While researching The Last Goodnight, I sat down to talk with a CIA official. I had come with the hope of picking the scholar’s brain about Betty Pack, the British and American secret agent who had done so much to help the Allies win World War II.

I told him I planned to write a non-fiction book about Ms. Pack. He laughed dismissively, and then launched into a lecture on the epistemology of espionage.

Too many lies?

Even non-fiction spy stories, to his way of thinking, were a search for ultimately elusive truths. The best that can be hoped for is a reliable hypothesis. No spy tale is ever the whole story; there are always too many unknowns, too many lies being passed off as facts, too many deliberate miscues by one participant or another.

And now having finished writing the non-fiction book that had prompted my visit to the CIA, I want to reiterate to its readers that The Last Goodnight is a true story.

Finding the truth about Betty Pack.

I have been able to draw on a treasure trove of information to tell Betty Pack’s story: her memoirs, tape-recorded reminiscences, childhood diaries, and a lifetime of letters; the Office of Strategic Service Papers at the National Archives; Federal Bureau of Investigation files; State Department records; the British Security Coordination Official history; Foreign Office archives at the Public Record Office; and interviews with members of both the British and American intelligence services.

And yet I am also forced to acknowledge that there is a cautionary kernel of truth in the CIA scholar’s warning. There are, among the official sources, contradictory versions of events. And another caveat – governments, even more than a half-century later, hold on to their secrets. Betty’s 65-page FBI file is heavily redacted; tantalizing files at the National Archives are marked “Security Classified information, withdrawn at the request of a foreign government;” and the files assembled by H. Montgomery Hyde, Betty’s wartime colleague in the British secret service and her first biographer, that were bequeathed to Churchill College, Cambridge, have been edited.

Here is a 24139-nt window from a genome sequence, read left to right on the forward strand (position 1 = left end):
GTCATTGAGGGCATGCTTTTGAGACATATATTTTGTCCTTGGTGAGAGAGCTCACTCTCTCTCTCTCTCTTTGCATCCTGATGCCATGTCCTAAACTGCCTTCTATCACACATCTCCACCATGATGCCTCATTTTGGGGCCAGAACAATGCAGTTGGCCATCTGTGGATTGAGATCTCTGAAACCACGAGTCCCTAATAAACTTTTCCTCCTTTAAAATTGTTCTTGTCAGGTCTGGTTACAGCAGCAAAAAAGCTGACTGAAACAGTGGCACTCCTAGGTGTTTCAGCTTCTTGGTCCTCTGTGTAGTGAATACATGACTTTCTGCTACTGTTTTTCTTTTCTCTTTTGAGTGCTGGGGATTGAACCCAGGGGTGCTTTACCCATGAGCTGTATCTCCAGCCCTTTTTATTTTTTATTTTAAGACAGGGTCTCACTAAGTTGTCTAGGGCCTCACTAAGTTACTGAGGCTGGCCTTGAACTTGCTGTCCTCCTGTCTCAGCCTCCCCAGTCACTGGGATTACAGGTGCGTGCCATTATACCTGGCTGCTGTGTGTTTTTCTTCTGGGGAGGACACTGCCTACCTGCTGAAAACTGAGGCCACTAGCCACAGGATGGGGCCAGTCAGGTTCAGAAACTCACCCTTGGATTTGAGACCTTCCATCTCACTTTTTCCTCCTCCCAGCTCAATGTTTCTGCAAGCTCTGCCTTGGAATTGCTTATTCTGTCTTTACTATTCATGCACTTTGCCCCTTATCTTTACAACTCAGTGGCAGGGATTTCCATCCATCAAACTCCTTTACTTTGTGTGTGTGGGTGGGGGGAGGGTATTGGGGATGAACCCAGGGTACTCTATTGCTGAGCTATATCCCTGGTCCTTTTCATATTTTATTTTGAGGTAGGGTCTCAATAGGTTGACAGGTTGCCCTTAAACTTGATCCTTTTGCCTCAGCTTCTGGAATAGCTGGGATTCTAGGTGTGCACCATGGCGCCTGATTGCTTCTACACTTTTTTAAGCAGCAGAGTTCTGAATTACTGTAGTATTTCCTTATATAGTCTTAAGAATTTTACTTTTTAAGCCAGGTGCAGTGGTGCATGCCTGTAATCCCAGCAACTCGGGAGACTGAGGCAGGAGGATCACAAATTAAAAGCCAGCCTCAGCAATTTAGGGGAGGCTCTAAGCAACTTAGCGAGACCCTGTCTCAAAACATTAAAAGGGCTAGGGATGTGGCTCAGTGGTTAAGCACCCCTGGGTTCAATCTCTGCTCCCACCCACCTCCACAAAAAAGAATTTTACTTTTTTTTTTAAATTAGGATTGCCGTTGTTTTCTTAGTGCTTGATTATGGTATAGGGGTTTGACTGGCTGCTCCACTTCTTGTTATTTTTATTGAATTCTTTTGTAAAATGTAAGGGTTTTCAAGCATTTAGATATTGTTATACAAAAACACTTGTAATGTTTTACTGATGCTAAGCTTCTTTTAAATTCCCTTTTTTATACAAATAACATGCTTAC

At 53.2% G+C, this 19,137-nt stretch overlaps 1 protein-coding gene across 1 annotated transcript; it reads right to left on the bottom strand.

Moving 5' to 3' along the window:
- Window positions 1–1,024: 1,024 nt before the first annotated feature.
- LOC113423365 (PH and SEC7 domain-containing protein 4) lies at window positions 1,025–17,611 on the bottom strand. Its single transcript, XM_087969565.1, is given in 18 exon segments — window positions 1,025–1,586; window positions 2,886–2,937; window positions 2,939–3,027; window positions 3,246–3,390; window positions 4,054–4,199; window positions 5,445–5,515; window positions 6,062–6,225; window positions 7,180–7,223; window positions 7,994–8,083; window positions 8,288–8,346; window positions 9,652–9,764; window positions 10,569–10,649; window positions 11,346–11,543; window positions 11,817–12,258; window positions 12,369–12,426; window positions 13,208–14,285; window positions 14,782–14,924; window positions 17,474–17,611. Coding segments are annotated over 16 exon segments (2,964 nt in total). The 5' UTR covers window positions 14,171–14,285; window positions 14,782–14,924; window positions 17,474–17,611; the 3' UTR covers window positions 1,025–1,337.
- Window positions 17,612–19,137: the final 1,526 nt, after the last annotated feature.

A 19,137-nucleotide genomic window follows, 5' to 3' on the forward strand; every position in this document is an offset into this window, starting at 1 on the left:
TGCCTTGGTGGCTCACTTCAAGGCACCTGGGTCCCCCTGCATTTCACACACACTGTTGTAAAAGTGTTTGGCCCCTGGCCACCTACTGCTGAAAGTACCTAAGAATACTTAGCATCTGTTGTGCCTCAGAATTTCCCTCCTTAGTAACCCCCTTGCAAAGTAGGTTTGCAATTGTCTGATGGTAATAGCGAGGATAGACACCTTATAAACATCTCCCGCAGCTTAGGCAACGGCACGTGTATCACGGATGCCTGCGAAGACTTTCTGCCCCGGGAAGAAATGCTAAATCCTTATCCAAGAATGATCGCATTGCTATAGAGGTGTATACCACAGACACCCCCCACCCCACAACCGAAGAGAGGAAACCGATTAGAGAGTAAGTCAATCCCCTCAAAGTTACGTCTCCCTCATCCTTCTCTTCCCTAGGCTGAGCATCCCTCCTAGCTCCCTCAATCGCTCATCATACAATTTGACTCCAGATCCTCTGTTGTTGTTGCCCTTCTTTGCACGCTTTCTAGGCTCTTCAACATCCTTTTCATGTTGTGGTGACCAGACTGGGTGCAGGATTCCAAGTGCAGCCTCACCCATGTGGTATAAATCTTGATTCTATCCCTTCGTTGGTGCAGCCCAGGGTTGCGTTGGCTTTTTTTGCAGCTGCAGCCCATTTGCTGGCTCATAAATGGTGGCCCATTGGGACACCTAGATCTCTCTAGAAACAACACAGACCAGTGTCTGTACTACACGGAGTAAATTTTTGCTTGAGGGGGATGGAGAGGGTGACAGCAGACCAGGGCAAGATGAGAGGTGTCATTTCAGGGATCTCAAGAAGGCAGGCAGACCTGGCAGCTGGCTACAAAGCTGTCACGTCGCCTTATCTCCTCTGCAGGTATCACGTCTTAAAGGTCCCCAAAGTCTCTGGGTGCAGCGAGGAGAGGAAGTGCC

Parts of this collection are “closed indefinitely;” individual documents have been removed by intelligence service “weeders;” and some papers have been officially “closed until the year 2041.”

Uncovering a spy tale and a psychological detective story.

Nevertheless, I reiterate: this is a true story. The narrative, a spy tale and a psychological detective story as well, is shaped by the facts I discovered. When there were two (or more) versions of an incident, I stuck with the one that made the most sense. When dialogue is in quotation marks, it has been directly quoted from a first-hand source. Anyone who enjoys espionage-themed or political biographies will find themselves enthralled by Betty Pack’s real, documented adventure.

The Last Goodnight is a mesmerizing, provocative, and moving portrait of an exceptional heroine whose undaunted courage helped to save the world.

 

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